Mali security forces hunt desert drug traffickers belonging to Polisario Front
BAMAKO - Malian security forces on Wednesday were hunting a group of drug dealers from Mali, Niger and the Polisario Front ferrying a tonne of cocaine and hashish through the desert, a top Malian army official said.
"We have deployed the necessary troops to track a ton of drugs and the traffickers who have turned part of the Malian desert into a drug market and corridor," said Lieutenant Moussa Diakité from northern Mali.
Diakité said the drug consignment had led to a dispute between two drug networks, one from the Sahel made up of Mali and Niger traffickers, and one from the Sahara with traffickers linked to the Western Saharan independence movement Polisario Front.
A government source said on Tuesday that four people were killed in the desert between Mali and Algeria in a clash between the rival gangs, who did not agree on how to share the spoils from their haul. The same source noted that the traffickers’ photos had been obtained and distributed in the region.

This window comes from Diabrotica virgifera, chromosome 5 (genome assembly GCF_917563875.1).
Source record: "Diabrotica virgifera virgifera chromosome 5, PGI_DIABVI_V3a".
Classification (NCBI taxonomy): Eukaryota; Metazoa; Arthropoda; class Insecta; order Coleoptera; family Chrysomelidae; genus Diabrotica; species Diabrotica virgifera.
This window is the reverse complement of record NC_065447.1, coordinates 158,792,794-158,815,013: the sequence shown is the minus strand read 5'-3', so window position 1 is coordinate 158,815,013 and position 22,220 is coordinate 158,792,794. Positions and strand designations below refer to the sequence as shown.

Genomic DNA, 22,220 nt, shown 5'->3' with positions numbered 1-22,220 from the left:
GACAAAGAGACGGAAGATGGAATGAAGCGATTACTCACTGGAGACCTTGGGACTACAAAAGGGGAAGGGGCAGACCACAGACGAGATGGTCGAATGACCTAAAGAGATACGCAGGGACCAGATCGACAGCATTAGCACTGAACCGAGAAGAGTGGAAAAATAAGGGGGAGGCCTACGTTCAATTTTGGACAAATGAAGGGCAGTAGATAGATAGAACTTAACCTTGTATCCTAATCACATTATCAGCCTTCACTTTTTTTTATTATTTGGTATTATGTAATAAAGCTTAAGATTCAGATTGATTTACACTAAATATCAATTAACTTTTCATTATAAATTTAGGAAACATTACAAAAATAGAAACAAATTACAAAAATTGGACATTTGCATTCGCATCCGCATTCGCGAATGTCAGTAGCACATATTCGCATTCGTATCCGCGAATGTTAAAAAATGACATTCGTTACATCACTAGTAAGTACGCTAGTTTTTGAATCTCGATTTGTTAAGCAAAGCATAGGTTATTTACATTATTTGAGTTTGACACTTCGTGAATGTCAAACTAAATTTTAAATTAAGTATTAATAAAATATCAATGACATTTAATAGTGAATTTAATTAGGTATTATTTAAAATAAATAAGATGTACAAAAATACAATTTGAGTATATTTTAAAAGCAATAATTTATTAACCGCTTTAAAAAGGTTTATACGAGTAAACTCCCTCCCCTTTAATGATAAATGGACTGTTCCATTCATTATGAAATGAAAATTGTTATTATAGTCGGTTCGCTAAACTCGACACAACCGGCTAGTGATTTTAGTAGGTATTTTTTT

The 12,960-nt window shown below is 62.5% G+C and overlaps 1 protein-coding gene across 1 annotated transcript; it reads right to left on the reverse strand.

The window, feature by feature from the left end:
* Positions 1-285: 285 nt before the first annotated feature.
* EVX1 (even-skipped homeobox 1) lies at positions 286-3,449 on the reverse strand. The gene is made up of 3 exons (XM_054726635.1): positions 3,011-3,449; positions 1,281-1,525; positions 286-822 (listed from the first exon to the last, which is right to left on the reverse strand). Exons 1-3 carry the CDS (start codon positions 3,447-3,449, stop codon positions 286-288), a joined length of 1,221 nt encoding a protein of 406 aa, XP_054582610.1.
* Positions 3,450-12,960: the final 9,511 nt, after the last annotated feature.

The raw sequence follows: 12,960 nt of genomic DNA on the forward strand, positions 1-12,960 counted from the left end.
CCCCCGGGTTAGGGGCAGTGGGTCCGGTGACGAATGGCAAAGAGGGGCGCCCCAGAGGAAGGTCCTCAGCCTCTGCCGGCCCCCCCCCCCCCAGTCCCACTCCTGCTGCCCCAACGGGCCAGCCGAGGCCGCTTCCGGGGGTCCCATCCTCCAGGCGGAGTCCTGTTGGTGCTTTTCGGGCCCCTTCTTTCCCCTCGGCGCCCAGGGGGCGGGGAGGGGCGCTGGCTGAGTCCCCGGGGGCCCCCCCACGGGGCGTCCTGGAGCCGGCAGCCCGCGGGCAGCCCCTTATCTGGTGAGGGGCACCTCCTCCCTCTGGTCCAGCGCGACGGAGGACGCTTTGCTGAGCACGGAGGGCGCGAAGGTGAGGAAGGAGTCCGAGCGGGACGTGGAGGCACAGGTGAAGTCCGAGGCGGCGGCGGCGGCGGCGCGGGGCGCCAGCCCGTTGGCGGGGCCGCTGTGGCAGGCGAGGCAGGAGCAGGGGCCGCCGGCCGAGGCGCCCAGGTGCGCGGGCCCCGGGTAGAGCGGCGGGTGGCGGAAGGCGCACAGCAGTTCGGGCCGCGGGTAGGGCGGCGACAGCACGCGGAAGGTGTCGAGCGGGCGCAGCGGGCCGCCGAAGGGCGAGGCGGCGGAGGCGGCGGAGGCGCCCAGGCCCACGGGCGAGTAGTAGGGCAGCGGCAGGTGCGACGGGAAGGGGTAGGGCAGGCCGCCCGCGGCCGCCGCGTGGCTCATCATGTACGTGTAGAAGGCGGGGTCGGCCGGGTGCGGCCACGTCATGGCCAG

Gangs of drug traffickers, some with ties to the local Al-Qaeda branch and Polisario Front, ply their trade in the vast desert through Algeria, Mauritania, Mali and Niger, with drugs passing through camps in Western Sahara, experts say.
The Polisario Front, supported by Algeria, has demanded that a self-determination vote be held in the territory which Morocco occupied in 1976 after Spanish colonists withdrew. Morocco is only ready to offer greater autonomy.
Posirario’s refugee camps have become hotbeds of drug trafficking and recruitment of al-Qaeda fighters in North Africa.
The war raging in Libya between Moamer Gathafi loyalists and rebels raised concern in the region due to leakage of large quantities of weapons to the gangs that control the remote desert areas.
Tensions have risen between Libya’s National transitional Council and Algeria after rebels captured 556 mercenariesof the Polisario Front movement, who have been fighting for Moamer Gathafi.